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Changing Your Relationship With Stress

November 29, 2019

 

Photo by Radu Florin on Unsplash

 

 

I have an enormous respect for the mind-body connection after I survived a rare and deadly coronary dissection (literally a broken heart), and then watched my husband and my own family attack me when I was most vulnerable proving that I built my entire life around people who never loved me and were capable of committing downright evil acts against me. Waves of grief washed over me for a few days as I mourned a much more tragic and painful end to these relationships than if they had died.  Eventually I had no tears left , and I decided that as long as I was still breathing there was hope, and I began rebuilding my life piece by piece. The stress didn’t end, and now it was worse because I was living in constant physical pain but there were no more heart problems and no more depression. It turned out stress alone wasn’t the culprit at all. What mattered was the cause of the stress and the way I handled it. In my case, it was pretending that one thing was true when on a gut level I knew otherwise was crazy making and heart breaking. Whereas if I faced reality, no matter how brutal, I discovered I could handle it.  I had overcome so much by then that I understood that was the purpose of stress. I knew so much more about my own strength because of what I had gone through. I started taking some pride in the challenges as they came and by the time my current husband found me I did not want or need to be saved, and still stress was my constant companion. Here are some tips on managing stress that I hope you take to HEART (pardon the pun). 

 

  • Learn your own stress style. If not much bothers you then just give yourself what your body seems to be asking for. Let your brain turn off for a little while. Watch t.v., grab a light book, maybe even talk to someone else about their life. Just get your mind off of where the stress is coming from long enough for you to come back to it clear headed.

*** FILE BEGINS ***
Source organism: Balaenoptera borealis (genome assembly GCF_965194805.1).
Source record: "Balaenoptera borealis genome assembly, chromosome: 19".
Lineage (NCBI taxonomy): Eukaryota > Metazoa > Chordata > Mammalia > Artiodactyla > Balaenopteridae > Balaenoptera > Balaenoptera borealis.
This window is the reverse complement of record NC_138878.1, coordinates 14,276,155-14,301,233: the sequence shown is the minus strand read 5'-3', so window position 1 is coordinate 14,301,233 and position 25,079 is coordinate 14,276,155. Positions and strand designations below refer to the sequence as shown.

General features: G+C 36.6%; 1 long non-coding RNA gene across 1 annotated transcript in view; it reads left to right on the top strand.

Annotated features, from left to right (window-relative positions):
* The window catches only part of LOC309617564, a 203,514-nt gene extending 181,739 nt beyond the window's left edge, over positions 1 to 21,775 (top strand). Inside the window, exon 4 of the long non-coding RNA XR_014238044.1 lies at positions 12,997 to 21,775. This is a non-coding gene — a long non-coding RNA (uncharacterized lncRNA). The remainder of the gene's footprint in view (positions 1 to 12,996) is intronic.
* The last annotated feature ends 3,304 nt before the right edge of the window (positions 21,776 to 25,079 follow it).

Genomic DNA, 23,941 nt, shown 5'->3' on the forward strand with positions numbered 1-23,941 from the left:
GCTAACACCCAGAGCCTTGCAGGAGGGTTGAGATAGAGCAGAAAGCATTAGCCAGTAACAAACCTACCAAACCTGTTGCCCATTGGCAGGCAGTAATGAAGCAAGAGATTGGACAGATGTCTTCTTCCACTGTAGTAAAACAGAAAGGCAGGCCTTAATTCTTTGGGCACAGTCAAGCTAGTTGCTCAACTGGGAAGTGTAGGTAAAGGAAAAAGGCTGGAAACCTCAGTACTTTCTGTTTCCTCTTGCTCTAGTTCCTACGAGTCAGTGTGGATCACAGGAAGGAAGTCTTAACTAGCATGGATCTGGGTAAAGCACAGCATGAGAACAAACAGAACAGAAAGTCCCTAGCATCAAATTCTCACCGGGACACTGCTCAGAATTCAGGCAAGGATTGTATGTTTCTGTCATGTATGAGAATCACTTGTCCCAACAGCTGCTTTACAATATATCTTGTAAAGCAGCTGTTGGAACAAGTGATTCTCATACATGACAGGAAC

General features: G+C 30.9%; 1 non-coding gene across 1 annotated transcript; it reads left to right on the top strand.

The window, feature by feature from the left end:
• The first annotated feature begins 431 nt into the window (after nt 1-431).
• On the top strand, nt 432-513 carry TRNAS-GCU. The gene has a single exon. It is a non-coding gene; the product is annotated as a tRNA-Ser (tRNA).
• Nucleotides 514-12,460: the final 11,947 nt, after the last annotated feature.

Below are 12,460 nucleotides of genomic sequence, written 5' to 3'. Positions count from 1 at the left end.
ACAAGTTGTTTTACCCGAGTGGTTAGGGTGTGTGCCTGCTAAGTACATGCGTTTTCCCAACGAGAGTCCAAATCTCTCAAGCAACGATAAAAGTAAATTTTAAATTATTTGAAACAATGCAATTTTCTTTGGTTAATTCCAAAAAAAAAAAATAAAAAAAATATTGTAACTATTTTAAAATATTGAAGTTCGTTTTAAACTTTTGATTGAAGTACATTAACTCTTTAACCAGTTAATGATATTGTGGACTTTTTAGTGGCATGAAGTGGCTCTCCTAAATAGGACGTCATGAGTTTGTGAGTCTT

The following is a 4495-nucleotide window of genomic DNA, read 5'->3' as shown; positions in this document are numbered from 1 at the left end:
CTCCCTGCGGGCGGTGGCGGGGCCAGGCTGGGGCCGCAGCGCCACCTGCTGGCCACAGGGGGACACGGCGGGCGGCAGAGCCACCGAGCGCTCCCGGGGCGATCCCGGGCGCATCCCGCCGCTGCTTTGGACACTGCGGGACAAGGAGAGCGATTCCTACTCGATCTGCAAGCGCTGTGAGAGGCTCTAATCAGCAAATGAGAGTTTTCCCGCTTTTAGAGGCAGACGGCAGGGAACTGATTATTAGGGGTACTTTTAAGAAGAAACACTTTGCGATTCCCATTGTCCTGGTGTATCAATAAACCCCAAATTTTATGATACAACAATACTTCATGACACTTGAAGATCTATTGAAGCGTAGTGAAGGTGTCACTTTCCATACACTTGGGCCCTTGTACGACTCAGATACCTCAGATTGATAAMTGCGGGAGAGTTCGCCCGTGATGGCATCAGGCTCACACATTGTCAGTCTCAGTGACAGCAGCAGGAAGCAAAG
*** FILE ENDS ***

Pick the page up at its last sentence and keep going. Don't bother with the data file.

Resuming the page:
• If you internalize stress, become increasingly tense, lose sleep or sleep too much, eat too much or too little, snap at people for no reason then you need to override what your natural tendencies are telling you to do.  In this case you need to take a proactive approach to managing your stress. The first step for you will be identifying when you are entering your stress mode so that you are not blindsided and miserable before you had time to do something about it. Prevention is truly better than a cure when it comes to stress. 

  • Pray. Talk it over with your higher power.   I call my higher power God, and I believe that his favorite prayer is “God, please help me.”  Then, have faith that help is coming. Know that you are going through whatever it is for a reason.  Look for the lesson and learn it rather than looking for ways to escape that ultimately only create more stress (procrastination, bad attitudes, addictions).  Know that you have what you need to do what you must do, and you are not alone. 

  • Always speak positively about the stress in your life.  Refer to it as an opportunity and speak as though you already know you have what you need to succeed.  Offer gratitude for this chance to become a better, bigger, smarter, more resourceful, more resilient person. 

  • Simplify your life by eliminating all items from your mental to do list that are not critical at this time. Start saying no, delegate what you can so that you can focus on those things that are at the heart of your stress.